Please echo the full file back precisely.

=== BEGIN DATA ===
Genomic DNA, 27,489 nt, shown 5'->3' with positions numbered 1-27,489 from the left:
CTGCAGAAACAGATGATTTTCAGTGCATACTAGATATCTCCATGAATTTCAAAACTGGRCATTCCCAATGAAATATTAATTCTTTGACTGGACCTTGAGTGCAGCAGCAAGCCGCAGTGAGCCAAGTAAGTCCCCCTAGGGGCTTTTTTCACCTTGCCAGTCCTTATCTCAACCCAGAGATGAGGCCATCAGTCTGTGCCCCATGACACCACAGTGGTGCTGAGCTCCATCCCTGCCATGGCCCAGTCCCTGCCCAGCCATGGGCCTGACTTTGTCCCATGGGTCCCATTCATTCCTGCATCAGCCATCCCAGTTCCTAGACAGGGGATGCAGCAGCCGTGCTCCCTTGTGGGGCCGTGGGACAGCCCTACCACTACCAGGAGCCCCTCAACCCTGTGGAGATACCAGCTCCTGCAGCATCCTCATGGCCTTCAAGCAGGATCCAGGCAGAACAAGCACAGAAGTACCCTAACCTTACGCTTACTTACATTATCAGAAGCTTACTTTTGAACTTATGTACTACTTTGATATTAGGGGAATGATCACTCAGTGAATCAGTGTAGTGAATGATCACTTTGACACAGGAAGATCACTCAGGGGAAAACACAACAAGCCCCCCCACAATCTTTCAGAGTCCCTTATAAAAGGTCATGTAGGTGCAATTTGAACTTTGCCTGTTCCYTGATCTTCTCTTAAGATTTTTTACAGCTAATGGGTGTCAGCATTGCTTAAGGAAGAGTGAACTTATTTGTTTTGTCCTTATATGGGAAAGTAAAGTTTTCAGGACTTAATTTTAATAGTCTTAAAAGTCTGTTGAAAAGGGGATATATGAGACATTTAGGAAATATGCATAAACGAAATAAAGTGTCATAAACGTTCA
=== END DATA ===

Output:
Genomic DNA, 27,489 nt, shown 5'->3' with positions numbered 1-27,489 from the left:
CTGCAGAAACAGATGATTTTCAGTGCATACTAGATATCTCCATGAATTTCAAAACTGGRCATTCCCAATGAAATATTAATTCTTTGACTGGACCTTGAGTGCAGCAGCAAGCCGCAGTGAGCCAAGTAAGTCCCCCTAGGGGCTTTTTTCACCTTGCCAGTCCTTATCTCAACCCAGAGATGAGGCCATCAGTCTGTGCCCCATGACACCACAGTGGTGCTGAGCTCCATCCCTGCCATGGCCCAGTCCCTGCCCAGCCATGGGCCTGACTTTGTCCCATGGGTCCCATTCATTCCTGCATCAGCCATCCCAGTTCCTAGACAGGGGATGCAGCAGCCGTGCTCCCTTGTGGGGCCGTGGGACAGCCCTACCACTACCAGGAGCCCCTCAACCCTGTGGAGATACCAGCTCCTGCAGCATCCTCATGGCCTTCAAGCAGGATCCAGGCAGAACAAGCACAGAAGTACCCTAACCTTACGCTTACTTACATTATCAGAAGCTTACTTTTGAACTTATGTACTACTTTGATATTAGGGGAATGATCACTCAGTGAATCAGTGTAGTGAATGATCACTTTGACACAGGAAGATCACTCAGGGGAAAACACAACAAGCCCCCCCACAATCTTTCAGAGTCCCTTATAAAAGGTCATGTAGGTGCAATTTGAACTTTGCCTGTTCCYTGATCTTCTCTTAAGATTTTTTACAGCTAATGGGTGTCAGCATTGCTTAAGGAAGAGTGAACTTATTTGTTTTGTCCTTATATGGGAAAGTAAAGTTTTCAGGACTTAATTTTAATAGTCTTAAAAGTCTGTTGAAAAGGGGATATATGAGACATTTAGGAAATATGCATAAACGAAATAAAGTGTCATAAACGTTCA